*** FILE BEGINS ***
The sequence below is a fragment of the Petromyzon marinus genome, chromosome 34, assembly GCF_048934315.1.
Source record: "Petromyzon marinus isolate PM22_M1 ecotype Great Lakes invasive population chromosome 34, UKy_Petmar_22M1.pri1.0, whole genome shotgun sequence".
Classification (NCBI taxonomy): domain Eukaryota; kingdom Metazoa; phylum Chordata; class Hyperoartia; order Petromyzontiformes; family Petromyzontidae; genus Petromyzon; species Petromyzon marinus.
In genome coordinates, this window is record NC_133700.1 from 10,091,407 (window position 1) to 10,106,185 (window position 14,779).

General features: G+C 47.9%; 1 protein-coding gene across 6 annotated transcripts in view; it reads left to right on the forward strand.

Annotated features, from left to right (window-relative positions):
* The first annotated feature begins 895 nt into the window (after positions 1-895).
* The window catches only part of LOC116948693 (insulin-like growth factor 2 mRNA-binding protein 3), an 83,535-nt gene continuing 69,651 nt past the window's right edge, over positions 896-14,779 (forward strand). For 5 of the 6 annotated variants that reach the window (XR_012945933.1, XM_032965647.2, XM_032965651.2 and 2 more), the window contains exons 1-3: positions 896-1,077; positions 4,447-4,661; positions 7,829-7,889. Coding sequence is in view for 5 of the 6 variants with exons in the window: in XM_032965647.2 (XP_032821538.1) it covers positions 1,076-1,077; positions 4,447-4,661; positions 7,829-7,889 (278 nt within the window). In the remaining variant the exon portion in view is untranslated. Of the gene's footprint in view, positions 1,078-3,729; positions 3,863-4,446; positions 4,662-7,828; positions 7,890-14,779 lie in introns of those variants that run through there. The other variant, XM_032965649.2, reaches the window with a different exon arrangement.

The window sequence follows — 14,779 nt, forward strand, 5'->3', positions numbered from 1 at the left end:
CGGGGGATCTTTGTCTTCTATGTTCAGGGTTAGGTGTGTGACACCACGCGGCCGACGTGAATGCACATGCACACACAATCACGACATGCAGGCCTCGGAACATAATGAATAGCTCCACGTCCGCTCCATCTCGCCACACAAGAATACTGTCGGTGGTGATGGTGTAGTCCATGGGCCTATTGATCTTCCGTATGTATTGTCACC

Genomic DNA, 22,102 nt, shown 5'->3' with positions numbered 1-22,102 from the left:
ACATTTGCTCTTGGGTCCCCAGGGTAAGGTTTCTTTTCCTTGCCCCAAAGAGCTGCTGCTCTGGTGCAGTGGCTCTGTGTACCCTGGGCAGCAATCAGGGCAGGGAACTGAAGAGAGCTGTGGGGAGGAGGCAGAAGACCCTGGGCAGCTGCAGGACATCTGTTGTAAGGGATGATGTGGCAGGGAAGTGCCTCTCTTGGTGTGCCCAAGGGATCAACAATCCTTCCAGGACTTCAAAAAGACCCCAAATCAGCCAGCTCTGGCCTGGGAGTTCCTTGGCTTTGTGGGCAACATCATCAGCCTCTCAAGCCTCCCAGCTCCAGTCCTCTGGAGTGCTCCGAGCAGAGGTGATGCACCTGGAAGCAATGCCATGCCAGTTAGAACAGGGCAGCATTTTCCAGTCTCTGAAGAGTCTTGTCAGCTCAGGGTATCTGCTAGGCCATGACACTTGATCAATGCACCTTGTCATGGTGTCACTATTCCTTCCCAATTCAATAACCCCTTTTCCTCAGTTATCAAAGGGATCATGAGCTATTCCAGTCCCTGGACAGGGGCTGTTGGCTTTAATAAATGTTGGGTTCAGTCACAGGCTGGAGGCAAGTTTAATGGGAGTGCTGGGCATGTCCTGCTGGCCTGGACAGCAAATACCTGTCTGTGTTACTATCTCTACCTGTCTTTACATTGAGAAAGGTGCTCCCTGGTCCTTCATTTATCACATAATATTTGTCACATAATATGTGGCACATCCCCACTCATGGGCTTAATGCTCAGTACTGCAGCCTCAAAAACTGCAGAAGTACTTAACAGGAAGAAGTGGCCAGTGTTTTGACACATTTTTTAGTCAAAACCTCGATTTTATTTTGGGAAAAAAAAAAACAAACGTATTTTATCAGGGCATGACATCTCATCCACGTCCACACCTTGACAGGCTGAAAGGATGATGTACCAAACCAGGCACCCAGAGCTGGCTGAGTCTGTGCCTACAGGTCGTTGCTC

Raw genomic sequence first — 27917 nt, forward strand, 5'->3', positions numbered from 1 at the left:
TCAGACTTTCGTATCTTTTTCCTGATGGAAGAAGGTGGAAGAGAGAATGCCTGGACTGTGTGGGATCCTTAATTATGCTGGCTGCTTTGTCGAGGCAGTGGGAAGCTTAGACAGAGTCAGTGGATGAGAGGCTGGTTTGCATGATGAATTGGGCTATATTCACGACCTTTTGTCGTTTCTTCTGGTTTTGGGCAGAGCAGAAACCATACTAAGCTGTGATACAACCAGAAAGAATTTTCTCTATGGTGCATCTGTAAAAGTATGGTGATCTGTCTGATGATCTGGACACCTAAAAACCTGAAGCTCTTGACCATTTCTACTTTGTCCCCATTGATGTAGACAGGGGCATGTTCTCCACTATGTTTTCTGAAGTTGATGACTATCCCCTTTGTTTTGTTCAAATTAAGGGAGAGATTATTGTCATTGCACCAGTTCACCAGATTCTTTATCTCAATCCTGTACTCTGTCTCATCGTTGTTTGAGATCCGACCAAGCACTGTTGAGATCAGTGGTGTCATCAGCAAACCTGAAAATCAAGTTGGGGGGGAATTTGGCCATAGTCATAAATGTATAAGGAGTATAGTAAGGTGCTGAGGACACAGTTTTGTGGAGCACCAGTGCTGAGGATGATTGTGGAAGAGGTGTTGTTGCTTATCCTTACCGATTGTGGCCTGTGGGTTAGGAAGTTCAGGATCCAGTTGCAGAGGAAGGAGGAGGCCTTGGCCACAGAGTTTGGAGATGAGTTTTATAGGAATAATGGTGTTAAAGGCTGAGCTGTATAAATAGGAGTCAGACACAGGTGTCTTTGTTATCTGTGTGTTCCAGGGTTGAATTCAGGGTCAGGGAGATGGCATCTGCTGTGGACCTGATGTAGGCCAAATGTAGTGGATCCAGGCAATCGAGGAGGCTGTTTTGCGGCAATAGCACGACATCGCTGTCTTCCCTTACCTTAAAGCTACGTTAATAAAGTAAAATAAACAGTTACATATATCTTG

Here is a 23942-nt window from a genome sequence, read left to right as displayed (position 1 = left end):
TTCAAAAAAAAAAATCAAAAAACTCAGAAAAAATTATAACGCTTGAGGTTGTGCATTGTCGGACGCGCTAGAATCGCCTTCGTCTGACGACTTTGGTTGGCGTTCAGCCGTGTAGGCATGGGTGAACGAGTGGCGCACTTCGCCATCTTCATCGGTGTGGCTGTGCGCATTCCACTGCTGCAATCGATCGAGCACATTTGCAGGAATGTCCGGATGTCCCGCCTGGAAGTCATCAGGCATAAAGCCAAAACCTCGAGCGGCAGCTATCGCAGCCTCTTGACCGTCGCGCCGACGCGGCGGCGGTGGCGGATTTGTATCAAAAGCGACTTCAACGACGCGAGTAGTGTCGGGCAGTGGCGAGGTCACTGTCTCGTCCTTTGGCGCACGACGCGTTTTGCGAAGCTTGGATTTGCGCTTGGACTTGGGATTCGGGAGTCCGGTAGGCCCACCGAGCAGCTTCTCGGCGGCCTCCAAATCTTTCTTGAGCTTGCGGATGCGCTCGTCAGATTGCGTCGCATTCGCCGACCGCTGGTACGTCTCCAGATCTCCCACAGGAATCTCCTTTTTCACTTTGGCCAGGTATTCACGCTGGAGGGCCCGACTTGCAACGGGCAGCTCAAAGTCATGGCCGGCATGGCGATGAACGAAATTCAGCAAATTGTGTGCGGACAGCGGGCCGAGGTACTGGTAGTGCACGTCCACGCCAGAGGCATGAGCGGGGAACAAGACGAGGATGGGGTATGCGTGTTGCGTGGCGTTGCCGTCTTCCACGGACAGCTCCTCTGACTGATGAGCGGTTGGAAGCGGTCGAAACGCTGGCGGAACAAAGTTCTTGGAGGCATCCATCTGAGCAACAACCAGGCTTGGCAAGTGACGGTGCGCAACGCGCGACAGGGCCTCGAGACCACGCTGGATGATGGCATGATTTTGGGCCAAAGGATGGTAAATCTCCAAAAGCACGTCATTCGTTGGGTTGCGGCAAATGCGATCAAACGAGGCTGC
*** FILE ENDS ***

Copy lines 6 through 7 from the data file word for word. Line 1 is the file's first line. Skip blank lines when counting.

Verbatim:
Annotated features, from left to right (window-relative positions):
* The first annotated feature begins 895 nt into the window (after positions 1-895).